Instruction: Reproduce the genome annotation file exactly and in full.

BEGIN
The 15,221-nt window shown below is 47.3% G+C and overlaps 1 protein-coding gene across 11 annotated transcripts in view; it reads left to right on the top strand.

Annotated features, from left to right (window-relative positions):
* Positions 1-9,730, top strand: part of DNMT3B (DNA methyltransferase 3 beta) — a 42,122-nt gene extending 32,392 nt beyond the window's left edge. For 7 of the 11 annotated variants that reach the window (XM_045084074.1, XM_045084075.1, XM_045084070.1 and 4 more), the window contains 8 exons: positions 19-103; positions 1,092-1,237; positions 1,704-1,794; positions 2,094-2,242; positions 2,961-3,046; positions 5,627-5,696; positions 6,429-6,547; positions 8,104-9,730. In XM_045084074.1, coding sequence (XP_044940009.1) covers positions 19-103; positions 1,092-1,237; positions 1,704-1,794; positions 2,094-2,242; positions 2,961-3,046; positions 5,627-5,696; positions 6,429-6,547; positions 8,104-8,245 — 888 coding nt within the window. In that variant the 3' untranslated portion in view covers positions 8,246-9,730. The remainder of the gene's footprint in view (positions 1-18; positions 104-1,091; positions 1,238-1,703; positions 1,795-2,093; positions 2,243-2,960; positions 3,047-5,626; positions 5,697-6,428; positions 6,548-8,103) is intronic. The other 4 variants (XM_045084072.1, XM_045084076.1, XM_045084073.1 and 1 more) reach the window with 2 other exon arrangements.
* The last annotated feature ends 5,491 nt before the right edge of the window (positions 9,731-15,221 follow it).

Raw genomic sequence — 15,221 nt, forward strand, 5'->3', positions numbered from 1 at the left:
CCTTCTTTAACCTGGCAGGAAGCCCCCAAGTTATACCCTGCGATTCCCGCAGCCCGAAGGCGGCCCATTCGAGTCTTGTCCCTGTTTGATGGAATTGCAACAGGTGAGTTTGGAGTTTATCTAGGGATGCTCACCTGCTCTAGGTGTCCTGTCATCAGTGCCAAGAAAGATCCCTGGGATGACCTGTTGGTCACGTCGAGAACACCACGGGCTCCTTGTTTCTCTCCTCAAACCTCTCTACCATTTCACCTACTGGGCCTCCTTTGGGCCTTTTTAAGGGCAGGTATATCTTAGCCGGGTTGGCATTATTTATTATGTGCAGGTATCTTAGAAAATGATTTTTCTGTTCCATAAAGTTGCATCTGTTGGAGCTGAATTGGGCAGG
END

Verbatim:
The 15,221-nt window shown below is 47.3% G+C and overlaps 1 protein-coding gene across 11 annotated transcripts in view; it reads left to right on the top strand.

Annotated features, from left to right (window-relative positions):
* Positions 1-9,730, top strand: part of DNMT3B (DNA methyltransferase 3 beta) — a 42,122-nt gene extending 32,392 nt beyond the window's left edge. For 7 of the 11 annotated variants that reach the window (XM_045084074.1, XM_045084075.1, XM_045084070.1 and 4 more), the window contains 8 exons: positions 19-103; positions 1,092-1,237; positions 1,704-1,794; positions 2,094-2,242; positions 2,961-3,046; positions 5,627-5,696; positions 6,429-6,547; positions 8,104-9,730. In XM_045084074.1, coding sequence (XP_044940009.1) covers positions 19-103; positions 1,092-1,237; positions 1,704-1,794; positions 2,094-2,242; positions 2,961-3,046; positions 5,627-5,696; positions 6,429-6,547; positions 8,104-8,245 — 888 coding nt within the window. In that variant the 3' untranslated portion in view covers positions 8,246-9,730. The remainder of the gene's footprint in view (positions 1-18; positions 104-1,091; positions 1,238-1,703; positions 1,795-2,093; positions 2,243-2,960; positions 3,047-5,626; positions 5,697-6,428; positions 6,548-8,103) is intronic. The other 4 variants (XM_045084072.1, XM_045084076.1, XM_045084073.1 and 1 more) reach the window with 2 other exon arrangements.
* The last annotated feature ends 5,491 nt before the right edge of the window (positions 9,731-15,221 follow it).

Raw genomic sequence — 15,221 nt, forward strand, 5'->3', positions numbered from 1 at the left:
CCTTCTTTAACCTGGCAGGAAGCCCCCAAGTTATACCCTGCGATTCCCGCAGCCCGAAGGCGGCCCATTCGAGTCTTGTCCCTGTTTGATGGAATTGCAACAGGTGAGTTTGGAGTTTATCTAGGGATGCTCACCTGCTCTAGGTGTCCTGTCATCAGTGCCAAGAAAGATCCCTGGGATGACCTGTTGGTCACGTCGAGAACACCACGGGCTCCTTGTTTCTCTCCTCAAACCTCTCTACCATTTCACCTACTGGGCCTCCTTTGGGCCTTTTTAAGGGCAGGTATATCTTAGCCGGGTTGGCATTATTTATTATGTGCAGGTATCTTAGAAAATGATTTTTCTGTTCCATAAAGTTGCATCTGTTGGAGCTGAATTGGGCAGG